It has been slightly over two weeks since the film adaption of Orson Scott Card’s 1985 sci-fi novel “Ender’s Game” first hit theatres. Though reactions have been mixed, everyone agrees that the movie is a visual thriller of the sort that Hollywood is so legendary for. Beautiful cinematics, concepts and character design come together to create a work of art that is especially captivating on the big screen. This is one of those rare movies that deserves to be seen whilst it’s still larger than life. And while viewers can still hear the spine-vibrating soundtrack the way it was meant to be: with boulder-sized speakers hanging from every corner, niche and plane of wall.
The first few minutes of the movie lay the groundwork, which even those who have seen the trailer should be familiar with, but for those who hold even the barest scraps of plot to be sacred be warned that this paragraph will contain minor spoilers. Set in a not-too-distant future, the world is governed by a united military establishment which took power after the Formics, large insectoid aliens, attempted and failed to colonize Earth. In order to eliminate any future threat from this alien species, the world’s leaders have banded together to create the greatest military power ever known. This military might is to then be commanded by children, who are believed to be more capable of handling and learning vast and complex data. In comes Ender, super boy wonder, who is not only the greatest mind mankind has, but also a rebel who cannot follow orders blindly.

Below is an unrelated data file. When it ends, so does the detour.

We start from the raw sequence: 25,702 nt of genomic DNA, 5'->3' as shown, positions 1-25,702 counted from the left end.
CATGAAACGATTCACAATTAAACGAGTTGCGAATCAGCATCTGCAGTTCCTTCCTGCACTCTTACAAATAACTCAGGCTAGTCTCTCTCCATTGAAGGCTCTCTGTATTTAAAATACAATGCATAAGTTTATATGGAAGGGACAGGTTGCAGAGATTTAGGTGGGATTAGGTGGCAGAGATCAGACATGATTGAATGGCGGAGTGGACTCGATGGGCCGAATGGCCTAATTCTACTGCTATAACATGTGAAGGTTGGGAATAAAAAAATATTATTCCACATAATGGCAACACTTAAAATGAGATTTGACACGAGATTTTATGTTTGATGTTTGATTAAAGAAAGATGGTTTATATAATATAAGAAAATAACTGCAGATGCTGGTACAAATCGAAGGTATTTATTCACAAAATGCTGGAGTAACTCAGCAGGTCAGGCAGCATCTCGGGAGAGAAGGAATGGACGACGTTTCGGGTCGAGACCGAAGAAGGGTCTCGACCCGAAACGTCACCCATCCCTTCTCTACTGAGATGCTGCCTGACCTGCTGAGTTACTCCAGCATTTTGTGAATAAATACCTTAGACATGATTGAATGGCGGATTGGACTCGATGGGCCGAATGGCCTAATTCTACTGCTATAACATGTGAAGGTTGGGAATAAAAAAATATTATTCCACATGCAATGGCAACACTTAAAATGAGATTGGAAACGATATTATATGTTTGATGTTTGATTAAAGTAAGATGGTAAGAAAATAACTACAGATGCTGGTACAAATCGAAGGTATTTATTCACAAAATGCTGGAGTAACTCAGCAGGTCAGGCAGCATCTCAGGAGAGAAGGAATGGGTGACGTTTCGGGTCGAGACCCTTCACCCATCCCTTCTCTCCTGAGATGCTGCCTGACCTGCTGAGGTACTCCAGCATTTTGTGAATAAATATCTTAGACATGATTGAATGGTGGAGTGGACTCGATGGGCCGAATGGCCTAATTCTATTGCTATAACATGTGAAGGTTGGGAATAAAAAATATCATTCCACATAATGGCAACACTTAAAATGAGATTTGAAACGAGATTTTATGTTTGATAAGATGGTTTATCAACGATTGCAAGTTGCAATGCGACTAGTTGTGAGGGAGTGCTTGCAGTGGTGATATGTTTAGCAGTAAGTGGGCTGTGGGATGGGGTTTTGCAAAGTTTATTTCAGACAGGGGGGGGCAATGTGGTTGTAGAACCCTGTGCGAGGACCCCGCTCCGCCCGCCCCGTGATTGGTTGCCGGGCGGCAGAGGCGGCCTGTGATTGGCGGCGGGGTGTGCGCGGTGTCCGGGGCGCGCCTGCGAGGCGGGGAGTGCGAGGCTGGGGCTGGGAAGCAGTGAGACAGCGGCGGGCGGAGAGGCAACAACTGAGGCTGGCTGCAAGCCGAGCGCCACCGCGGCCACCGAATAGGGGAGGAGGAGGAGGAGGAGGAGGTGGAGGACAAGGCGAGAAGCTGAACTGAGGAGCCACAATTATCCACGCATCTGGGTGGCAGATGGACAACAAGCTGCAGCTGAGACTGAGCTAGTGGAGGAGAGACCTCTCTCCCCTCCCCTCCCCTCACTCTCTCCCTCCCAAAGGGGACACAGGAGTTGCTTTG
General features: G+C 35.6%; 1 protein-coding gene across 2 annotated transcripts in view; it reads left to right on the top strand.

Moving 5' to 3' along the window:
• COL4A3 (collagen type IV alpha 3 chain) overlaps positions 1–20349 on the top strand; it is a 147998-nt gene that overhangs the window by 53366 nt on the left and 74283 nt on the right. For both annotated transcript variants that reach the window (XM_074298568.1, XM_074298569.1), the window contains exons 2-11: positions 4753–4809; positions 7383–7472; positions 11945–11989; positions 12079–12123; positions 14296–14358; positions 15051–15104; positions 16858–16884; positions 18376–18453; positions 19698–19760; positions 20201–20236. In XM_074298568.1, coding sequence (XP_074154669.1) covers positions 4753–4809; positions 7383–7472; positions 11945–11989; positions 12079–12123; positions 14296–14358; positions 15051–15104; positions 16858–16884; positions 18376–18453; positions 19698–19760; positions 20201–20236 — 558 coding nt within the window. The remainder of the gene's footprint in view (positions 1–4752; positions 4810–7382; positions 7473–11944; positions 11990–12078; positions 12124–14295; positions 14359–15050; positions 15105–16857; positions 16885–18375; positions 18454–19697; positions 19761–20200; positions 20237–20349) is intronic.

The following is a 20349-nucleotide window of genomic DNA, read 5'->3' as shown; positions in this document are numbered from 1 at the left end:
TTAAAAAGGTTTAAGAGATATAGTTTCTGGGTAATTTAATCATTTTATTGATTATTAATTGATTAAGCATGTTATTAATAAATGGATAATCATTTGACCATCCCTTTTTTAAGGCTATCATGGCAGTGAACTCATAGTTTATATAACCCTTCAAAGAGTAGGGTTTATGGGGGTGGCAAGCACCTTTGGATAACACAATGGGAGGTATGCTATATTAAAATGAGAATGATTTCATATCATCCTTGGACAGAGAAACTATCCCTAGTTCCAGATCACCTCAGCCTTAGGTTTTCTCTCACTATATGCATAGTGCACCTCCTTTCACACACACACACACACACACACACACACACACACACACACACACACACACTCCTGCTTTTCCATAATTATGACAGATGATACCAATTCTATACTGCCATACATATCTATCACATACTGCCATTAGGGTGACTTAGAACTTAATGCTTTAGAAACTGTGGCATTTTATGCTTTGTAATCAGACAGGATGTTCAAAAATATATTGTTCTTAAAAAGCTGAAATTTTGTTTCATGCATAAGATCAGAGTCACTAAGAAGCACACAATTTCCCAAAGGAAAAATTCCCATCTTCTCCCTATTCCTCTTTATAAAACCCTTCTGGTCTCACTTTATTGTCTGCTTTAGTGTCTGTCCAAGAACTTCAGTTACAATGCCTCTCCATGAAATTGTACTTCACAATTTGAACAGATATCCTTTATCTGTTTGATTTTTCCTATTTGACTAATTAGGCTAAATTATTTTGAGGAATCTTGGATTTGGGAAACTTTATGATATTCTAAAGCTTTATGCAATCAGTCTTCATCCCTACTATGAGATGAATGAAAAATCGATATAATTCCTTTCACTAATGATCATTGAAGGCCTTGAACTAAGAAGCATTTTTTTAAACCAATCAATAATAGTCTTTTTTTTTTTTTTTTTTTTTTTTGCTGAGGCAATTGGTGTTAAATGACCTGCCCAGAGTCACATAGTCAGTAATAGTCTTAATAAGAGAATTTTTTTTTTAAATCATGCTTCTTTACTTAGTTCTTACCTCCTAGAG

Fans of the book know that this story is emotionally rich, intellectually complex and imagery-dense. The movie, as with all film adaptions, tries its very best to balance the mountain of information and character development with the visual stimulus that a book cannot achieve, and it does well under the circumstances.
As one who has sampled both book and movie, it is simply a matter of time. The movie could not hope to achieve the level of detail that Orson Scott Card is famous for in the almost two hours allotted, and in many ways, it cannot be blamed for this. Perhaps the books should have been adapted to a television format, but then where would my boulder-sized speakers be? For those who have not read the books, the movie is grand and should be caught while it is still in theaters. For those who have read the book and cannot get past expectations, I might suggest waiting for the director’s cut. In the meantime, get at least four boulder-sized speakers and place them around your entertainment system at key positions.
This is a movie worth crying over. It is so, so rare to see a child shown in such a self-sacrificing, messianic light as this, and the manner in which Ender holds himself, the human race and in fact all life he encounters, is something to look up to. Spend the 10 bucks.